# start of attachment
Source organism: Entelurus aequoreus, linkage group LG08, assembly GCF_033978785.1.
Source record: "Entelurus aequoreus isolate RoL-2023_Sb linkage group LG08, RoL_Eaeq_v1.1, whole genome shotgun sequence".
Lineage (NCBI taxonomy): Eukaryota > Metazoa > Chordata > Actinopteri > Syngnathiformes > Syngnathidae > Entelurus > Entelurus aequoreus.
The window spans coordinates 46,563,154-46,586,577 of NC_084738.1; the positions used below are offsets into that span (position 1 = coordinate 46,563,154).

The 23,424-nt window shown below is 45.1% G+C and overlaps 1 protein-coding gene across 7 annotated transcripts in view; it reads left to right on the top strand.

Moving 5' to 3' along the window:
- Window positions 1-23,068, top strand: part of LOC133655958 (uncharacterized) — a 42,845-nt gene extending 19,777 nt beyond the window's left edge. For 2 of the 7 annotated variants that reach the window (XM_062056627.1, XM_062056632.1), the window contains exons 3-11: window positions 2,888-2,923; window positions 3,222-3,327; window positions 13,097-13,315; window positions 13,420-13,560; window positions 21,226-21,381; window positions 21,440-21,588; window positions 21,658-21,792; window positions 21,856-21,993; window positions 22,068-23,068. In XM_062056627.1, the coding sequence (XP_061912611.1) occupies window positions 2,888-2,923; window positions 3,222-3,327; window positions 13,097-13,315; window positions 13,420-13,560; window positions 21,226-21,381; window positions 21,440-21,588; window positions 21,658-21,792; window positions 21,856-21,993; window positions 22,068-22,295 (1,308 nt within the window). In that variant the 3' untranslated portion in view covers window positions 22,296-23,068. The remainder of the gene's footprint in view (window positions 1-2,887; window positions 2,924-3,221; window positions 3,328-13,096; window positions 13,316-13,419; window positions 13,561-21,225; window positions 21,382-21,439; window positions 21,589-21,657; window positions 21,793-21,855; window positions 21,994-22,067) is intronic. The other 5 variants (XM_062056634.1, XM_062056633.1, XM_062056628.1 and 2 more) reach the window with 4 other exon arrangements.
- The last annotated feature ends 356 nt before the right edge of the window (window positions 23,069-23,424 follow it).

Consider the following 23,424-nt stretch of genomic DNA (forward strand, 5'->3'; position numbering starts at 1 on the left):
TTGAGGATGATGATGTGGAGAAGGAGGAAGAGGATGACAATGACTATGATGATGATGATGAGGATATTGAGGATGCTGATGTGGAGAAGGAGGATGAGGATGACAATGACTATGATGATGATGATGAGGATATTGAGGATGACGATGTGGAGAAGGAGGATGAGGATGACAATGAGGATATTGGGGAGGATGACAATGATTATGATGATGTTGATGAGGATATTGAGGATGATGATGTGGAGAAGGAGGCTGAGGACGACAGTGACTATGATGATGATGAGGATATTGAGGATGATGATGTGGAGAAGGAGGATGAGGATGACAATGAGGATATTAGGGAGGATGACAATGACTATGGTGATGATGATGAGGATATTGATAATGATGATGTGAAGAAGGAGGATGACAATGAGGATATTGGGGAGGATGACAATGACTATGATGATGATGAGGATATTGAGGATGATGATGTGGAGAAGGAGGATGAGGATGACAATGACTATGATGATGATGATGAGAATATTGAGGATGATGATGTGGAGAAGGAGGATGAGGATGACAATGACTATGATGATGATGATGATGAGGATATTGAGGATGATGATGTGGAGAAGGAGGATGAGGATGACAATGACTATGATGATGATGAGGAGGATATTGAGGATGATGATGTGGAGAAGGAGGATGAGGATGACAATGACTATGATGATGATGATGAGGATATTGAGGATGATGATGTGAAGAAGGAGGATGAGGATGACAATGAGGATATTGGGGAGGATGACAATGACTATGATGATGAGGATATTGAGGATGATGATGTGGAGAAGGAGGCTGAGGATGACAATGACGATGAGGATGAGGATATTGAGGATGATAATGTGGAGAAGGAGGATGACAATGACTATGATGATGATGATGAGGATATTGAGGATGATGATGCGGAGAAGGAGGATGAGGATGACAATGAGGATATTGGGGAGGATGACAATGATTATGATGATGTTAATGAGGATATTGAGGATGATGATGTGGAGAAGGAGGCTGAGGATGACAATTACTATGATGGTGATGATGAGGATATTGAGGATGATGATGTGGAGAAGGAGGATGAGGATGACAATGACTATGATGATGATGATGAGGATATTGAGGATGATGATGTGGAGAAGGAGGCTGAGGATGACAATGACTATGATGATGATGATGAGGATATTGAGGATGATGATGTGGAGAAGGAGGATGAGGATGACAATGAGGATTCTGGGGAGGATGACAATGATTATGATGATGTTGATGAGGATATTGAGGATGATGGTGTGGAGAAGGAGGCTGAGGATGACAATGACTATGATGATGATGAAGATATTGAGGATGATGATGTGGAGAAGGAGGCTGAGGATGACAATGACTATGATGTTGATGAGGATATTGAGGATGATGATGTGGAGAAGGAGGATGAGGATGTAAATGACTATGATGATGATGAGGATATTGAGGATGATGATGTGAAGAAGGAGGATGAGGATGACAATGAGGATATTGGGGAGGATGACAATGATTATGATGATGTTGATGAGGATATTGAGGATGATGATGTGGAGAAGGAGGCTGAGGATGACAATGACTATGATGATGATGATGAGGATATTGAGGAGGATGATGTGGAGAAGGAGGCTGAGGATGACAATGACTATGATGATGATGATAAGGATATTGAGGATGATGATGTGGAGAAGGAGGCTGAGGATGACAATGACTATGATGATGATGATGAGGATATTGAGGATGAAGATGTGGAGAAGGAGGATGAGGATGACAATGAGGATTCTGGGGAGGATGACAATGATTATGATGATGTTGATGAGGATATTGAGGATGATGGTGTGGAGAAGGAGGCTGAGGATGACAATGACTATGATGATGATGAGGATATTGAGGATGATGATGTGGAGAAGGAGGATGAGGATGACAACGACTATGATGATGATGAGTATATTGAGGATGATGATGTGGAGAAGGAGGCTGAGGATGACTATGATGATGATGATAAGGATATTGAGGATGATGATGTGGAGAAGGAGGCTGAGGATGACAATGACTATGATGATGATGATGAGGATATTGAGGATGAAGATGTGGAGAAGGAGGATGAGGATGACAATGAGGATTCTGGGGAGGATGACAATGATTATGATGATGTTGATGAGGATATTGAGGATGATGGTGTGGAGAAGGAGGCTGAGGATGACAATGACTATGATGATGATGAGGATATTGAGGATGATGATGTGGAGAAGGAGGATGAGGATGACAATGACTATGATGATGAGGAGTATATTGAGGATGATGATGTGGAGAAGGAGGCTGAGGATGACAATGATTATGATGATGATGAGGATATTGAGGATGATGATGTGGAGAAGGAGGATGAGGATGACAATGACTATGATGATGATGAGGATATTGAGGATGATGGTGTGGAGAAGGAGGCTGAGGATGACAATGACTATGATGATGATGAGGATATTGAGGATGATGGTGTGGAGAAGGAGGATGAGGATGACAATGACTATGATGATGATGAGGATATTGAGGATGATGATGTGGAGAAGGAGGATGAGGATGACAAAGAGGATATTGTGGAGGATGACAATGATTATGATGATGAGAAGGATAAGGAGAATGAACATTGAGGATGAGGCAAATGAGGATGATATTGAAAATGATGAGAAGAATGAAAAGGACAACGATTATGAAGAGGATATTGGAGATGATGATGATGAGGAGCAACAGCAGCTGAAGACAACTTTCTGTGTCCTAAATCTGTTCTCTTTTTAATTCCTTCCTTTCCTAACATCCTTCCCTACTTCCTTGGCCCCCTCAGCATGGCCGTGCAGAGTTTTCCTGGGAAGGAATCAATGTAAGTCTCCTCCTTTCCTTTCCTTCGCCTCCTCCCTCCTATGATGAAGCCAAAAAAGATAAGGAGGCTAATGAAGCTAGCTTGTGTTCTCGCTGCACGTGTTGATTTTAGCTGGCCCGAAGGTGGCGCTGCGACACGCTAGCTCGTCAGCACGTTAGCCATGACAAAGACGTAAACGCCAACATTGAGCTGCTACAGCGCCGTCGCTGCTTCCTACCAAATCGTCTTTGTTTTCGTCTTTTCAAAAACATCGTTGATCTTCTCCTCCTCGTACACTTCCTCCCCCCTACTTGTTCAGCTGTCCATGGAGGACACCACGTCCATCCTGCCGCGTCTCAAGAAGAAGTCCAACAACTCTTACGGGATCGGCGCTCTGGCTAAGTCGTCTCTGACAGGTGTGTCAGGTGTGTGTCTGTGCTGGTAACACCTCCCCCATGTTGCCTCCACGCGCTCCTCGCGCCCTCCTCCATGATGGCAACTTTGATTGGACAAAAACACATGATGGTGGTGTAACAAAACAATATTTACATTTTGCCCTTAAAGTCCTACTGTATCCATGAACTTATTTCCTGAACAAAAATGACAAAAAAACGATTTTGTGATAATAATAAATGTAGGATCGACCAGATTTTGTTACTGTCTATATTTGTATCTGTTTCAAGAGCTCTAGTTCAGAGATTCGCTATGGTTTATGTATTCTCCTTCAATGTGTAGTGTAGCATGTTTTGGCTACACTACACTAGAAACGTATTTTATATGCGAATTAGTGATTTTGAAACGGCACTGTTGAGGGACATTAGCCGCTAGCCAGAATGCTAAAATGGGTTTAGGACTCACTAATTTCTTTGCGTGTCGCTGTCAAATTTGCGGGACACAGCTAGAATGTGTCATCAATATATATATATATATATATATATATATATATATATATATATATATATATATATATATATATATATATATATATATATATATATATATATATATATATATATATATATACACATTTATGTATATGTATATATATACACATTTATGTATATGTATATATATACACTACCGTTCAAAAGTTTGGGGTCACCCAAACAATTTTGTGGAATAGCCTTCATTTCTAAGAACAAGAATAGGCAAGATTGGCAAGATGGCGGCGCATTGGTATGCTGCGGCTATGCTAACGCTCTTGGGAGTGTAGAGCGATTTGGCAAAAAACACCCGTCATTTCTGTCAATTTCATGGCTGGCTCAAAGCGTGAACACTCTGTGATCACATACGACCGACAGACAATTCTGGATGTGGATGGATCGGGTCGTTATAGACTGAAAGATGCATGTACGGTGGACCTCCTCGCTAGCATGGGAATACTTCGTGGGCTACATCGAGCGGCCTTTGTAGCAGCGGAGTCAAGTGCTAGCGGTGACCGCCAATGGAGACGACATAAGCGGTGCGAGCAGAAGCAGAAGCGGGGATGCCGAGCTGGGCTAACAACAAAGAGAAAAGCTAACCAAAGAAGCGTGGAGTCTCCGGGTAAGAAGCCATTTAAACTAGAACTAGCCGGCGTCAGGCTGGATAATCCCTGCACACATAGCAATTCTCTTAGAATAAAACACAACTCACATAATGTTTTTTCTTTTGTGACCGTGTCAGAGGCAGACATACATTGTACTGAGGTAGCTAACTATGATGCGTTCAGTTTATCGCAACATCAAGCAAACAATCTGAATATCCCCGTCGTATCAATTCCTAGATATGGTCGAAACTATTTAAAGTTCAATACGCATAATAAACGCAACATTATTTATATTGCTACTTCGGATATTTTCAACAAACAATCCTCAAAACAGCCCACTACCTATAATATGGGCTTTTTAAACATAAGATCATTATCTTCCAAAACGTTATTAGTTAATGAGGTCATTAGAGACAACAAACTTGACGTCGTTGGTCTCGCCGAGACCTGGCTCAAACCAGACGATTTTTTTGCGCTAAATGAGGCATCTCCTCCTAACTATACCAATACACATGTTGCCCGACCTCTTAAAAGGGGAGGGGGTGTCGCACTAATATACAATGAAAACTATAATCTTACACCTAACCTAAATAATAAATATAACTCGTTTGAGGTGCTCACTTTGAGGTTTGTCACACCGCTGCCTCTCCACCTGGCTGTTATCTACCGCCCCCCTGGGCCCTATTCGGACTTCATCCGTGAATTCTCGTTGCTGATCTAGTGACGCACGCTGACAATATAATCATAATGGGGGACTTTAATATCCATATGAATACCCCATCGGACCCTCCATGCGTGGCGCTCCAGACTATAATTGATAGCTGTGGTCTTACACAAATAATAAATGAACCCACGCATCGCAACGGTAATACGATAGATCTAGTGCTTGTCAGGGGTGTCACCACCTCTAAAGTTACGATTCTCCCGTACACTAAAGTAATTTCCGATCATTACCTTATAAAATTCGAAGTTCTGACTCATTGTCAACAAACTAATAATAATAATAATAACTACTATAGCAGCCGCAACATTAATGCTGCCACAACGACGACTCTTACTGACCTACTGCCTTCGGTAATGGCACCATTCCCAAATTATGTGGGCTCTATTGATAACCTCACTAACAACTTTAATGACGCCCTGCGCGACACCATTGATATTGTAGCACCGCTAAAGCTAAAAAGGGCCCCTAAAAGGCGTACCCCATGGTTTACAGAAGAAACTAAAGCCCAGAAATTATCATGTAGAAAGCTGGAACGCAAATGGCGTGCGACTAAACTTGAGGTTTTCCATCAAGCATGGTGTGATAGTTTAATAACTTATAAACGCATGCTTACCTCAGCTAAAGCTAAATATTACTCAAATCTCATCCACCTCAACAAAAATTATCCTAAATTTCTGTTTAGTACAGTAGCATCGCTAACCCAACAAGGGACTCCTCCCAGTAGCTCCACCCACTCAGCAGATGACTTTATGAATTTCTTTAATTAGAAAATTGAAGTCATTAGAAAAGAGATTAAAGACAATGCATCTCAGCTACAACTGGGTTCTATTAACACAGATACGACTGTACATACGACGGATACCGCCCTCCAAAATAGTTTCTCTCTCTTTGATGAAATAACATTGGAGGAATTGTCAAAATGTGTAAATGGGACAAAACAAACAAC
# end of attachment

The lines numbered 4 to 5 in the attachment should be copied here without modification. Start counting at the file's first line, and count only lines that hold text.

The window spans coordinates 46,563,154-46,586,577 of NC_084738.1; the positions used below are offsets into that span (position 1 = coordinate 46,563,154).

The 23,424-nt window shown below is 45.1% G+C and overlaps 1 protein-coding gene across 7 annotated transcripts in view; it reads left to right on the top strand.